A Deeper Look At The Definition Of Fast Fashion And Why It Is Time To Slow Down
"Fast fashion" has become one of the buzz phrases within the "sustainability" world. And as we carry on encouraging the sector to aim in a direction that is more ethical and sustainable, it becomes helpful to actually know exactly what we are up against. But what does the term "fast fashion" really mean?
Fast fashion references a marketing, manufacturing, and design method that involves producing clothing in high volumes at a rapid rate. Garment production uses low-quality materials and trend replication that brings about "inexpensive" styles directly to consumers. These clothing items are trendy, cheaply-made pieces that caused a movement across the industry to an overwhelming rate of consumption. Unfortunately, this has also resulted in harmful and negative impacts on not only the environment but also garment workers, as well as consumers' wallets.
But to define and understand fast fashion, it is important to know about the movement's context and history.
Increasingly Rapid Production And Trend Replication
The industry of fashion once ran on 4 seasons, which included summer, spring, winter, and fall, up to the mid-twentieth century. Designers once worked for months at a time to plan appropriately for every season, predicting the styles that customers would probably want. These methods, even though more methodical when compared to the fashion of today, detracted the agency of power from wearers. Before fashion was released to the public, it was designated to high-society. There were also rules in place that were followed.
It was not until the 1960s, that a marketing campaign that was well-timed for "paper clothes" proved that consumers were in fact ready for fast fashion trends. This has lead to fashion industries lowering their costs and quickening their pace.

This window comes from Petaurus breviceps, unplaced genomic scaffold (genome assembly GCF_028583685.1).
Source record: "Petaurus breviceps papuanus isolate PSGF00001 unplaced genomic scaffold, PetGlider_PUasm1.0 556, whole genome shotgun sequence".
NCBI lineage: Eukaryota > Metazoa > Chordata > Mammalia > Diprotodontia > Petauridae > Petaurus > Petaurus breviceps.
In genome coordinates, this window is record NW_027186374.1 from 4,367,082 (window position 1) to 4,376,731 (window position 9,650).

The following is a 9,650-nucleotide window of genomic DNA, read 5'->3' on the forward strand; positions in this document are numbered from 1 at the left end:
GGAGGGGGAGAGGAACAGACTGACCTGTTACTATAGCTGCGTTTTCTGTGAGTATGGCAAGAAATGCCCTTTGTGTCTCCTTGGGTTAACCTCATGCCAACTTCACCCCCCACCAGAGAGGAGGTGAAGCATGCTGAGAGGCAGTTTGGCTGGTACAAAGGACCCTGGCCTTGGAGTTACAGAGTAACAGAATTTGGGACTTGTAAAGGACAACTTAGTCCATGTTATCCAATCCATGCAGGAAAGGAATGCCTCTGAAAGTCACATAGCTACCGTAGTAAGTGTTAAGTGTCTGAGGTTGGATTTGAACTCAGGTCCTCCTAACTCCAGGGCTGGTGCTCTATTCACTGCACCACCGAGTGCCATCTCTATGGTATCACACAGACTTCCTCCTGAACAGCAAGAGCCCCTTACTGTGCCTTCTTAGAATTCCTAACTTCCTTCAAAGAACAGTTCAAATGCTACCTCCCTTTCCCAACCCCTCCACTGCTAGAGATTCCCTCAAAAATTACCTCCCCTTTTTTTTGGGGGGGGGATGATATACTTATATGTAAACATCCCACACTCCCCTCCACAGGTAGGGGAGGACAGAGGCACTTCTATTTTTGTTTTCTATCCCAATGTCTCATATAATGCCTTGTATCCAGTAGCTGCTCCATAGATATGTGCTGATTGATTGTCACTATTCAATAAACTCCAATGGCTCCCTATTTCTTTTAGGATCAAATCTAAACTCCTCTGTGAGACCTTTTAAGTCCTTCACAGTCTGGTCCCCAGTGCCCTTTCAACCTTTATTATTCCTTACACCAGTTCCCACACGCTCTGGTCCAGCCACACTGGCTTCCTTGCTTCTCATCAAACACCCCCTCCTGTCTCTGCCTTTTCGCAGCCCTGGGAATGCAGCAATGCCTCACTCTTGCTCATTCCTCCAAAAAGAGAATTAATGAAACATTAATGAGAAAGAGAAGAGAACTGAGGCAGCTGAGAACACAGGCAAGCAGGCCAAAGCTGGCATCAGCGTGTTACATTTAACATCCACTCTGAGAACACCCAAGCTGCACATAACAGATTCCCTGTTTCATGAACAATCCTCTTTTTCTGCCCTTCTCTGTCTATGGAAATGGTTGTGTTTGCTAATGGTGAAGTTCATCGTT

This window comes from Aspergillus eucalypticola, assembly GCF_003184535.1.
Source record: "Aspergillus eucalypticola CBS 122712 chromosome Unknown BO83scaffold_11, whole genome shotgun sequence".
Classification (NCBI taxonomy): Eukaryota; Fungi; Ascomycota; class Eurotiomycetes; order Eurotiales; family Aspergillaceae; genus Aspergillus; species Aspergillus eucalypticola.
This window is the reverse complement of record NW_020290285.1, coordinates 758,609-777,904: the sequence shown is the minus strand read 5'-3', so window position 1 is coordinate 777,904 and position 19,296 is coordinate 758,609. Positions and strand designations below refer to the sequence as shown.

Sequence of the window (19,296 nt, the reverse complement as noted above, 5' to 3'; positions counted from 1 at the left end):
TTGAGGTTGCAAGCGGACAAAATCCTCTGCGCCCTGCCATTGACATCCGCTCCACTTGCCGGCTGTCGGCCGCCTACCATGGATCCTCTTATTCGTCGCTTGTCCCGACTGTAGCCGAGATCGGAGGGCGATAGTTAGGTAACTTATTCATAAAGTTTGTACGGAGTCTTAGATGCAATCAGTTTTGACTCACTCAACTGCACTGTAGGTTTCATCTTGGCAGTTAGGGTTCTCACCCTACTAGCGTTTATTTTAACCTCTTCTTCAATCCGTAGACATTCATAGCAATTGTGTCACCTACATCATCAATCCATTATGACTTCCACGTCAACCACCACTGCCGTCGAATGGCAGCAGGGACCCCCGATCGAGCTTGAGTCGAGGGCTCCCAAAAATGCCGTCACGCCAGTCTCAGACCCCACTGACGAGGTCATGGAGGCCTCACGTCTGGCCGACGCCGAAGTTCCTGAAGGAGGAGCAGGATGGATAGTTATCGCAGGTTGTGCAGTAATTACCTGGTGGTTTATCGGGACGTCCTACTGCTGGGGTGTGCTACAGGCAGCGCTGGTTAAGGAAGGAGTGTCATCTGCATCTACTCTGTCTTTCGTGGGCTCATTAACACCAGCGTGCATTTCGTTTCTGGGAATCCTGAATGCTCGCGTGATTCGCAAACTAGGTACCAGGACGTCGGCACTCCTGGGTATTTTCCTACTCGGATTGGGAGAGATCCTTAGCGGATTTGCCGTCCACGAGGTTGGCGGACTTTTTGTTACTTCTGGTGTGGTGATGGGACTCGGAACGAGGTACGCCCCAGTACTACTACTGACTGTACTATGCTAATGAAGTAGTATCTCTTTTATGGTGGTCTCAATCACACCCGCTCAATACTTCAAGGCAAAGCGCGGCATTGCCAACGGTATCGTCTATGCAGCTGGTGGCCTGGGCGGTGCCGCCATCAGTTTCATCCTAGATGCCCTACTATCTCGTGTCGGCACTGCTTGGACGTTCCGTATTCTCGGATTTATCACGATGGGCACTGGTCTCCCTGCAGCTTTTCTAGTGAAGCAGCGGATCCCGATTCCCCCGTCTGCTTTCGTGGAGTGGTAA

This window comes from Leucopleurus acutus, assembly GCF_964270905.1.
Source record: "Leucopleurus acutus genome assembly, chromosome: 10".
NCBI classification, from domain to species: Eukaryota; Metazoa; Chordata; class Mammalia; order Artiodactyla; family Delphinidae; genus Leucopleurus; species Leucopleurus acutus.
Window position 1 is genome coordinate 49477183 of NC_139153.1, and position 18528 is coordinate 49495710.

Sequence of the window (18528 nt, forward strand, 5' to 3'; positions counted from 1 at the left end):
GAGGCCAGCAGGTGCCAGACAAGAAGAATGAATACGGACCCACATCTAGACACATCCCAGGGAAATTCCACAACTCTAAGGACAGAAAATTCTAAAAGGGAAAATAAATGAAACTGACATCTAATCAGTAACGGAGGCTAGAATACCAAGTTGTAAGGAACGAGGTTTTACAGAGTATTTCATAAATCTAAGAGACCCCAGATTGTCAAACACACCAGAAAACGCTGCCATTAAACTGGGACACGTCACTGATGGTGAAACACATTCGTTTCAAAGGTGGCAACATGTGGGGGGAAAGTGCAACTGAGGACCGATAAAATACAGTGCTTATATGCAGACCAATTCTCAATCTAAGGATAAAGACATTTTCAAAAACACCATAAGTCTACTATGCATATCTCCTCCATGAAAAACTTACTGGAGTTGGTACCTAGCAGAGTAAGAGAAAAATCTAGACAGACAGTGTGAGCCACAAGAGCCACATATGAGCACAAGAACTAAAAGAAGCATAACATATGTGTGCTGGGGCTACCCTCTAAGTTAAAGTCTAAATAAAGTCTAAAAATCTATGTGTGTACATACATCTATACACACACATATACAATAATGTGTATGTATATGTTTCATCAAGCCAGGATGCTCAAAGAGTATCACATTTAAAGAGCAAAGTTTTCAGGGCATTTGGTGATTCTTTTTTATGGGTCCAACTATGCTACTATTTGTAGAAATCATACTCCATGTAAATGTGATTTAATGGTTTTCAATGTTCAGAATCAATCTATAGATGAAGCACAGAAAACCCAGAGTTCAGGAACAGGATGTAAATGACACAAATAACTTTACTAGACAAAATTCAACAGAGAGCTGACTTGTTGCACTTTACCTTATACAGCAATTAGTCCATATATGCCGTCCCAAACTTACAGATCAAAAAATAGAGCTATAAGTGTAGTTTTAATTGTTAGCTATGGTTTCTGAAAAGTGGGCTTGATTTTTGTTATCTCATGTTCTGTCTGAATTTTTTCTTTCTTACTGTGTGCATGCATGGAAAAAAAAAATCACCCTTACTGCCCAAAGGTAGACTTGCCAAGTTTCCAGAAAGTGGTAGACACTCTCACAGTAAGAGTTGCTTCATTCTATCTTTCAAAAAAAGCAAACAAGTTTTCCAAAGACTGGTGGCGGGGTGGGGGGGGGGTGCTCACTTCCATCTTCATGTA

The Sunday Style Times stated that it was once customary for shops to stock towering supplies so that brands wouldn't have to be concerned about clothes running out. However, a couple of decades later, "fast fashion" reached a stage that it couldn't return from. They also stated that it reached this stage during the "boho chic" stage in the mid part of the 2000s, where ladies gloves were extremely popular.
Today, many of the Fast Fashion brands are known for producing around 52 "micro-seasons" in a year, or even a "new collection" every week. Elizabeth Cline, an author stated that this began when Zara moved over to bi-weekly deliveries for new merchandise during the early part of the 2000s. From there, it is now customary for clothing stores to maintain stocks of clothing all the time so that they don't run out. By replicating Fashion Week trends and streetwear, as they are introduced in real-time, has allowed these businesses to create desirable and new styles every week, and sometimes daily. Brands now have significant volumes of clothing items, and a way for consumers to never get bored of their inventory.
While brands like Zara, Topshop, and H&M have become the brunt of overproduction complaints, some of the luxury brands have also started to measure growth in the way of increasing production. Fast Company, stated that apparel companies are currently producing 53 million tons of clothing items to the world on an annual basis. If this industry manages to maintain this massive growth pace, it is predicted to reach 160 million tons by the year 2050.
Low Quality And Even Lower Costs
Many people have debated what has come first. The desire for a fresh look at alarming rates or the top players in the industry convincing consumers that we are falling behind on the trends as soon as people start to wear them. It is difficult to predict, but there are no doubts that we are always longing for the "next best thing" each day of the consumer-driven life that we live in.